July 5, 2015
In 2002 the Sarbanes-Oxley Act was created as a means to introduce major changes to regulate financial practice and corporate governance. Also known as the Public Company Accounting Reform and Investor Protection act. This act was enacted to protect investors by improving the accuracy and reliability of corporate disclosure made pursuant to the securities laws and for other purposes. This act replaced the Security exchange Act of 1934, the Security Act of 1933, the Employee Retirement Securities Act of 1974, Investment Advisors act of 1940, title 18 of the United States Code, and title 28 of the United States Code. The architects of this act are Senator Paul Sarbanes and Representative Michael Oxley. This law was signed by President by GW Bush on July 24th, 2002 (Sox Law, 2015). Arranged into 11 titles, and considered the most important of the titles are 302, 401, 404, 409, 802 and 906. These sections are aimed at addressing the compliance of any legal entity. The titles are as follows: Title 302 discusses disclosure. This title mandates a set of internal procedures which are designed to ensure accurate financial disclosure concerning the financial officers whom are to maintain the internal control. This however; is different from internal control over financial reporting. Title 401, disclosures in periodic reports, (Off-balance sheet Items) like that which drew attention to the fraudulent use by Enron, and Lehman Brothers. Sarbanes-Oxley requires the disclosure of all material off-balance sheet items. Title 404, along with the Public Company Accounting Oversight Board (PCAOB) and the Security Exchange Commission (SEC) regulates smaller public companies to document a management assessment of their internal controls over financial reporting. Title 409, Explains that issuers are required to publish information in their annual reports concerning the scope and adequacy of the internal control structure and procedures for financial reporting.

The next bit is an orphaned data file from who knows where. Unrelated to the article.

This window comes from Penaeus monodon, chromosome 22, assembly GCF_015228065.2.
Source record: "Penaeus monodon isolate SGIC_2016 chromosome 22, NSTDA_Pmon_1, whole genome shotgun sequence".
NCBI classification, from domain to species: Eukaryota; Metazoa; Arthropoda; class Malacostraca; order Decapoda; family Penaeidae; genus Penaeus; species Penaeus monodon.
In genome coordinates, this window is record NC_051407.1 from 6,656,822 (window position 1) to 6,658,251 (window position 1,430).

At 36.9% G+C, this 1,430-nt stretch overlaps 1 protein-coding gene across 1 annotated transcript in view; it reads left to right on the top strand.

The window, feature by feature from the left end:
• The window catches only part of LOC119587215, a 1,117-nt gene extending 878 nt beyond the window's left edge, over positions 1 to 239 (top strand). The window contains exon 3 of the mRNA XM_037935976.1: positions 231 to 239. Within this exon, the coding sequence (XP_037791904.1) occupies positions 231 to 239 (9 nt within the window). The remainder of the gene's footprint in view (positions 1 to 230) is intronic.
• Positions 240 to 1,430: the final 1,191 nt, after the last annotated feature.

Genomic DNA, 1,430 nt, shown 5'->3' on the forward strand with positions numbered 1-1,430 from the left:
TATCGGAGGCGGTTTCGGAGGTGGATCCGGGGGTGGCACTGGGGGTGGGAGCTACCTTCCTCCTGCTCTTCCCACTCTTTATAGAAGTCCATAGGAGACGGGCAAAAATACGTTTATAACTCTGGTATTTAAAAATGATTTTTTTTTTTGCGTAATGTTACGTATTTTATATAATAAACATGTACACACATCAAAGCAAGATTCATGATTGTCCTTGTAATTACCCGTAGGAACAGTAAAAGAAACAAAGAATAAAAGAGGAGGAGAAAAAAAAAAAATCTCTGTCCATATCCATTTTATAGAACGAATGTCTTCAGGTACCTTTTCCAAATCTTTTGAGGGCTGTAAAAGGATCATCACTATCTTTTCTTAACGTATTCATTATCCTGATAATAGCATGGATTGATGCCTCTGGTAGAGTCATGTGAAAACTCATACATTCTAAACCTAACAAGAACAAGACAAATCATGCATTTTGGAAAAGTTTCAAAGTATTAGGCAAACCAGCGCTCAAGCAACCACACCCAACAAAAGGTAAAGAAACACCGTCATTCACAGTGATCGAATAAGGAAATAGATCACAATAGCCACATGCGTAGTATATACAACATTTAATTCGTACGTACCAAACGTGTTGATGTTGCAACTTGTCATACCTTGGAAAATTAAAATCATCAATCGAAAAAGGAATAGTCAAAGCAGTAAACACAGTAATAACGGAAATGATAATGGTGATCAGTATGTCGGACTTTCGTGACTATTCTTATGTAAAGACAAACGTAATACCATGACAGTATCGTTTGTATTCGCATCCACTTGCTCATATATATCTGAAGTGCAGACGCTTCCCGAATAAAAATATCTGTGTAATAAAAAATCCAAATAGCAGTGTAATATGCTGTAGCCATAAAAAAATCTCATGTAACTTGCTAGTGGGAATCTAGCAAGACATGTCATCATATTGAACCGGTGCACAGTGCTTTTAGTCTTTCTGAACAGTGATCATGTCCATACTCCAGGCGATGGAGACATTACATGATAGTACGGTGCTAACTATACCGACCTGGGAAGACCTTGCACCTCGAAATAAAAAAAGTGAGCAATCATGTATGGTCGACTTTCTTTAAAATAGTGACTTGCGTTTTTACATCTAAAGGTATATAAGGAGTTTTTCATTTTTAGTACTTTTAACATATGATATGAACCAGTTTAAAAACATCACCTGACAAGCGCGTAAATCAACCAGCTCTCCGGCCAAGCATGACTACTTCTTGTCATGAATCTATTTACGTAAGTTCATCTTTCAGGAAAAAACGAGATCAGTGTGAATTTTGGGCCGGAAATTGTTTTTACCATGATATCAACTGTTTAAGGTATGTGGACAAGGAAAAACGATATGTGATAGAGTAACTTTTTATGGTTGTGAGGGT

Title 802 describes the penalties for influencing US agency investigating or proper administration. This section imposes penalties of fines up to 20 years imprisonment for altering, destroying, mutilating, concealing, falsifying records, documents or tangible objects with the intent to obstruct, impede or influence a legal investigation. This section also impose penalties of fines and or imprisonment for up to 10 years on any person who knowingly and willfully violates the requirements or maintenance of any audit or review for a period of 5 years (Sox Law, 2015)
To specifically evaluate whether the Sarbanes-Oxley act will be effective enough to help avoid fraud in the future, we will first look at analyzing the cost benefit of the Sarbanes-Oxley (SOX). There has been a large amount of research concerning the benefit of SOX. Variables contained within SOX and the changing environment of the stock market and corporate earnings create difficult analysis. As a target, title 404 of the act requires management and an external auditor to report on the accuracy of the company’s internal control concerning their financial reporting of all variables. In doing so, the compliance costs of SOX may be identified. Some of these costs are attached to surveys. For example, and annual report provided by the Financial Executives International (FEI) points out the cost of an annual survey concerning section 404. As an example for the cost benefit of 168 companies with annual revenues of 4.7 billion, the average cost of an audit was 1.7 million. This is approximately 0.036% of revenues (Wikipedia, 2015). In 2007 however; a survey of Foley and Lardner focused on changes which affected the total costs of being a U.S. public company. Nearly 70% of those who responded indicated that the SOX affected revenues so much so that they felt as though public companies should be exempt from section 404 if they were